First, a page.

The Samba is a Brazilian dance, their national dance in fact, and it came to Europe via Paris in the 1900s and America shortly after. The modern version of this dance is a little different from its Brazilian roots, as it has now been modified as a partner dance with a slight bounce which comes from the knee.
The Cha Cha, or Cha Cha Cha, derives from Haiti and is a combination of the Rhumba and Mambo. Slower than the Mambo, the Cha Cha is still an energetic and flirty dance that makes use of hip rotations and synchronisation between partners with a Cuban bounce motion.
The Rhumba is the sexiest, most romantic and positively passionate dances under the Ballroom dancing umbrella. Performed as early as the 1920s, the complex dance has Cuban elements, figure of 8 hip rotations and swivelling feet actions that make up its unique characteristics.
The Pasodoble is a Spanish dance by nature, and reflects the country’s dramatic bullfights. It is quite heavy on rules, but the principle is that the man leads and plays the role of the matador while the woman represents his cape or the bull itself. The man stomps his foot a lot during a performance to get the bull’s attention.
The Jive is a fun and lively dance that started off as an African American dance in the 1940s. During this dance, the man leads and the woman effectively entices the man to dance with her. It is more often than not performed to big band music.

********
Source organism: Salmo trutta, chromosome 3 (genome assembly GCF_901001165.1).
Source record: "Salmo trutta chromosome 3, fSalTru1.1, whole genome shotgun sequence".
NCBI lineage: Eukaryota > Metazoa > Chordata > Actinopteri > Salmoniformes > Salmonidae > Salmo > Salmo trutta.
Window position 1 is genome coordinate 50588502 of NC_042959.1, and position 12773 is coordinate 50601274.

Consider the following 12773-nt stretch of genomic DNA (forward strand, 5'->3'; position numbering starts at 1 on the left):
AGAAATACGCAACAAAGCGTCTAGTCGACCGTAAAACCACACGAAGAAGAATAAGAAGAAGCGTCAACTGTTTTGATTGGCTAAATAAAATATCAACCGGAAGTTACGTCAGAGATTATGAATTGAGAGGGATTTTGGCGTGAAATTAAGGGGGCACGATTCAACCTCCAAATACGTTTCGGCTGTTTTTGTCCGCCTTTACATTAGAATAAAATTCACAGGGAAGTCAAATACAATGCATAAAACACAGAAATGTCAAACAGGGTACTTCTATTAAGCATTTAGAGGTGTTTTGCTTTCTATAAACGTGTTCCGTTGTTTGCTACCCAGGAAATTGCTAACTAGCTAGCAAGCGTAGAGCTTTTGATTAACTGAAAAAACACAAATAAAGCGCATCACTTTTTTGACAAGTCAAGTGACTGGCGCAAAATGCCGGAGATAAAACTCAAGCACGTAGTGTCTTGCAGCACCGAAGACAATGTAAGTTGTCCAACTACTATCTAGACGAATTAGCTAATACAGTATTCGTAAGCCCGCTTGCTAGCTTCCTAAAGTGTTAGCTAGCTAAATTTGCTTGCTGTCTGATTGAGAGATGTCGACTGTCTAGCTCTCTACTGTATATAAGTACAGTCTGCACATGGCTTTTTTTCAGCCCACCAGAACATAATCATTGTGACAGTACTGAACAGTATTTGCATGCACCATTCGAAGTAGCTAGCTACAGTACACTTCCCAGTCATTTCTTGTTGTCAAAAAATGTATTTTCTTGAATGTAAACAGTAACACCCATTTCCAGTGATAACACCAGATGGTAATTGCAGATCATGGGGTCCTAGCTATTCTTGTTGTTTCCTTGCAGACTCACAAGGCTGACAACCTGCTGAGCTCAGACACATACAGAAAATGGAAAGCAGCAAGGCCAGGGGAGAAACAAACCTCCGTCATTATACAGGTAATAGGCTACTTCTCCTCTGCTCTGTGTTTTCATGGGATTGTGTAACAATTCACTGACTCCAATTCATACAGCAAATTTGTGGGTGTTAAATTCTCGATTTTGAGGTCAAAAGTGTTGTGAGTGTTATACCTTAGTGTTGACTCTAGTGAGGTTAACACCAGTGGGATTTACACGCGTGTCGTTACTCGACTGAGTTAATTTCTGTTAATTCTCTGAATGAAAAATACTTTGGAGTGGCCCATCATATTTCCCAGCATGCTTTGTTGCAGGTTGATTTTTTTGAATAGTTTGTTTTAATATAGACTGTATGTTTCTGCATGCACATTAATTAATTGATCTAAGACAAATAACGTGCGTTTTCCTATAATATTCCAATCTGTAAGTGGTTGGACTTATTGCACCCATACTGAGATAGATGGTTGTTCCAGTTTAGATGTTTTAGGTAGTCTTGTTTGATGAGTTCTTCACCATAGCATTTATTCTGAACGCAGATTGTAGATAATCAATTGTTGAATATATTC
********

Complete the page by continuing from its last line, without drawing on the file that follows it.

East Coast Swing
Swing, originally named the Lindy Hop, has evolved lot over the years. This common branch of Swing dance is mainly performed in America and Canada and is very bouncy and energetic, performed to upbeat jazz or big band music.
The Bolero, a Spanish phenomenon, was modified in Cuba and emerged as slow Salsa-like dance with some Tango, Rhumba, Waltz and Foxtrot elements. The idea behind the dance is to represent a couple falling in love and can be danced in hold or in separation.
This Cuban dance was created in the 1900s and made its way to the dance clubs of New York in the late 1940s.
If you have seen Ballroom dancers on tele or on stage, you will surely have noticed how elegant the female part of the duo looks in her sparkly heels. But how on earth can you dance comfortably in high heeled shoes?